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Road Not Taken a personal game, created pragmatically Exclusive
May 14, 2014 | By Alex Wawro

When it comes to making games, indie developer Spry Fox prefers to seed small ponds with big fish. From Flash portals to E-ink Kindle readers, the company has a history of releasing games like Triple Town into markets it believes to be underserved in order to nab a critical advantage: visibility.

"The single biggest factor shaping indie success at the moment is, I think, whether your game is seen; whether people hear about it, know about it, buy it," Spry Fox co-founder Daniel Cook tells me during a recent Skype conversation. He's trying to explain his company's decision to partner with Sony and publish its upcoming roguelike, Road Not Taken, on PlayStation 4 and PlayStation Vita.

Road Not Taken was originally announced as a 2013 release for PC and mobile devices, but that was bumped back to "sometime in 2014" late last year, around the same time the studio confirmed the deal with Sony to bring it to PSN.

Cook, a game industry veteran who left a job at Microsoft to cofound Spry Fox in 2010, claims the deal came together off the back of a few friendly conversations with Sony. To hear him tell it, the folks at Sony are very friendly to indie developers right now for the same reason that most platform holders tend to be very friendly to third-party developers during the first few years of a console's lifecycle -- they need to get more games on their machine.

"It's a wonderful time to be looking at consoles -- for the moment," Cook tells me. "This is a unique time where the first generation of successful indies still have money left, and they can still self-fund. I don't know if thatís going to continue in the future -- it depends on whether thereís a second generation of successful indies."

Spry Fox would seem to be one of those success stories -- Road Not Taken is entirely self-funded, the product of roughly two years' worth of work on the part of Cook and a team of developers who wound up iterating on a match-three puzzle game prototype until it evolved into a procedurally-generated roguelike about rescuing lost children.

Making games that run on human hardware

Spry Fox manages a variety of game projects in parallel using a product development process known as stage-gating, whereby the studio has internal teams working on multiple projects that are periodically evaluated ("Does this have a potential business opportunity? Is it artistically interesting?") and either reinforced or axed.

It's a bit like the sort of internal game jams that many studios regularly run, though Cook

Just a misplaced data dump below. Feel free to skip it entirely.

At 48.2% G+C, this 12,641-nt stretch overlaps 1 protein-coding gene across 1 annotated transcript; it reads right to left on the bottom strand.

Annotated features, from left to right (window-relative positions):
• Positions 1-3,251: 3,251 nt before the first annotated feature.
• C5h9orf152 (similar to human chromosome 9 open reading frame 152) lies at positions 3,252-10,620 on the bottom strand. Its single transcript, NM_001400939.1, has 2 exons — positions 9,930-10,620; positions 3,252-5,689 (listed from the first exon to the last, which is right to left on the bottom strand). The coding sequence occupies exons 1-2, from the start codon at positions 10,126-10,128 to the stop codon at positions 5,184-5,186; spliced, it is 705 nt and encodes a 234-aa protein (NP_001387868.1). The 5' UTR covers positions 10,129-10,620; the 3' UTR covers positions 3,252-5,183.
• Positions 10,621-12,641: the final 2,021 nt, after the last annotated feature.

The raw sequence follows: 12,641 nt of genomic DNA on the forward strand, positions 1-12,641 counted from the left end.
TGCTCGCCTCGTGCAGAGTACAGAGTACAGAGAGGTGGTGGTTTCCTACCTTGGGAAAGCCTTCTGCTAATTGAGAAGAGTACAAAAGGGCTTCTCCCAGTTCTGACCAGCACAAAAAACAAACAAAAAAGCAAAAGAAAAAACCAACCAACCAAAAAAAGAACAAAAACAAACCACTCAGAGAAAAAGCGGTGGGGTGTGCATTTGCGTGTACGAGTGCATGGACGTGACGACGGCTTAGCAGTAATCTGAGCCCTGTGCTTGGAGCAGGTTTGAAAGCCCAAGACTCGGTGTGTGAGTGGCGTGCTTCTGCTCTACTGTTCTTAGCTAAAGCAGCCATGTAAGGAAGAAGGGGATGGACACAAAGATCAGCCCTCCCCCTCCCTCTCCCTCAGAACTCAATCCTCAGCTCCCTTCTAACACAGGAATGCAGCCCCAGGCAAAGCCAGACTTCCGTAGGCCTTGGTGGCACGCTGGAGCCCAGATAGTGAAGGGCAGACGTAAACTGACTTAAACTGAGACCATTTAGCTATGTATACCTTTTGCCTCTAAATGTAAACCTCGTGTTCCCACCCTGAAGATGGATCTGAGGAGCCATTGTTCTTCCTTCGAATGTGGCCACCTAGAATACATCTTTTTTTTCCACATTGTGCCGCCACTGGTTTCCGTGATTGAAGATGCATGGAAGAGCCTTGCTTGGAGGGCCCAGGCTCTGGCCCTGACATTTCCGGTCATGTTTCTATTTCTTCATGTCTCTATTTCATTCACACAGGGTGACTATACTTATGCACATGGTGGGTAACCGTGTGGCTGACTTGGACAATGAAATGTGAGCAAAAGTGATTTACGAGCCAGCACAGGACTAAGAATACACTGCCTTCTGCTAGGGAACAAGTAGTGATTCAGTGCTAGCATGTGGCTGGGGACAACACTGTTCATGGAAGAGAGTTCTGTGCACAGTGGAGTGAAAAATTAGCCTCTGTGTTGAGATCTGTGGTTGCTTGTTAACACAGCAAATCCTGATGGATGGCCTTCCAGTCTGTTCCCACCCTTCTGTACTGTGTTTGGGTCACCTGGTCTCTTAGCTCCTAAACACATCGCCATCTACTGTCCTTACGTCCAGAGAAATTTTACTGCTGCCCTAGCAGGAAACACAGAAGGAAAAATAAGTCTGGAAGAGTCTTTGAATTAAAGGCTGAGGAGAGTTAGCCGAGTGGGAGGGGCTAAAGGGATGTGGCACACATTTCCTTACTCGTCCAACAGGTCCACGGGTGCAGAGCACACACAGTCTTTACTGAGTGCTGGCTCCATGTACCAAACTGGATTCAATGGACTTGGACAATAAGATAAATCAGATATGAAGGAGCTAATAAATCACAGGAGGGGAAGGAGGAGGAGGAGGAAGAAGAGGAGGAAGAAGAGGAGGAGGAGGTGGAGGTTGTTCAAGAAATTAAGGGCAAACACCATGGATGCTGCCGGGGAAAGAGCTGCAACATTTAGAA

"This is a weird game for us...It's a very different style of shipping than we do on our other titles, so there's immense tension and uncertainty in how people are going to react."
is quick to point out that Spry Fox subjects its internal projects to a more rigorous evaluation process than your typical jam.

"I often say that games are code that runs on human hardware," Cook tells me. "Itís super easy to make a prototype that doesnít actually 'run' on human hardware at all. You see this in a lot of game jam games, stuff that doesnít work on people at all."

Road Not Taken, a roguelike game about a ranger with a finite lifespan rescuing children in a foreboding, procedurally-generated forest, has survived the studio's internal gauntlet. It started out as a prototype with one designer -- Cook -- and one programmer, Cristian Soulos. The game was based on a casual puzzle game Soulos had made for his wife years earlier, one that she loved to play.

"I think you were a crane, like a crane that lifts things and drops things," says Cook. "We were talking about match-three games at that point, we iterated on that and we said, 'well, what happens if you turn it into a roguelike?'"

So they dropped the omniscient view of the puzzle board and zoomed in a bit, added an avatar for the player to control along with some crafting and collecting systems, and found that after three or four weeks of development the prototype still had something special; it still managed to run on "human hardware." The project was cleared to continue and more developers were brought on to Road Not Taken, including artist Brent Kobayashi.

Kobayashi -- who previously served as art director at Tiny Speck on the now-defunct MMO Glitch before joining up with Spry Fox -- is the lead artist on Road Not Taken and is responsible, in Cook's words, for basically nailing what the game looks like today on his first try.

With Kobayashi's rustic artwork laid atop the Road Not Taken prototype, the team began doing the hard work of finishing the game -- in Flash, with a Starling build -- and using ScaleForm to port it to PlayStation 4 and the Playstation Vita. The team has chronicled much of the game's development on its blog, from which the images and videos in this article are drawn.

Now Cook is hoping to launch the roguelike puzzler this summer, while the selection of Playstation 4 games available on the PSN marketplace is still relatively sparse.

"All marketplaces mature and get crowded," Cook tells me. "I donít exactly know what the timespan on the new consoles will be, but I would guess that the sales that you get this summer will be radically different from the sales you get next summer if you donít have promotion."

Coming to terms with the choices you make

Road Not Taken will be the first Spry Fox game to launch on a Sony console, and as a story-driven single-player experience it's also a relatively novel experience for Cook, who has previously worked on endlessly replayable puzzle games (Triple Town) and purely multiplayer titles like Realm of the Mad God.

"This is a weird game for us, in that it's a piece of media that can be finished," Cook tells me. "It's a very different style of shipping than we do on our other titles, so there's immense tension and uncertainty in how people are going to react."

During our conversation I press Cook about what inspired him to make Road Not Taken -- what inspires a man known for making mechanics-driven puzzle and multiplayer games, a man who got his start in the industry illustrating Epic MegaGames' classic arcade shoot-'em-up Tyrian, to design a roguelike about traversing a foreboding, snowbound forest and rescuing lost children?

"It's a painful topic, so I tend not to talk about it," says Cook. But he manages to open up, anyway.

"So...the game is about not being able to have kids," he says, after a brief pause. He tells me about the path he was led to believe his life would take, the path that leads past a good education, a good job, a loving marriage, and a happy family.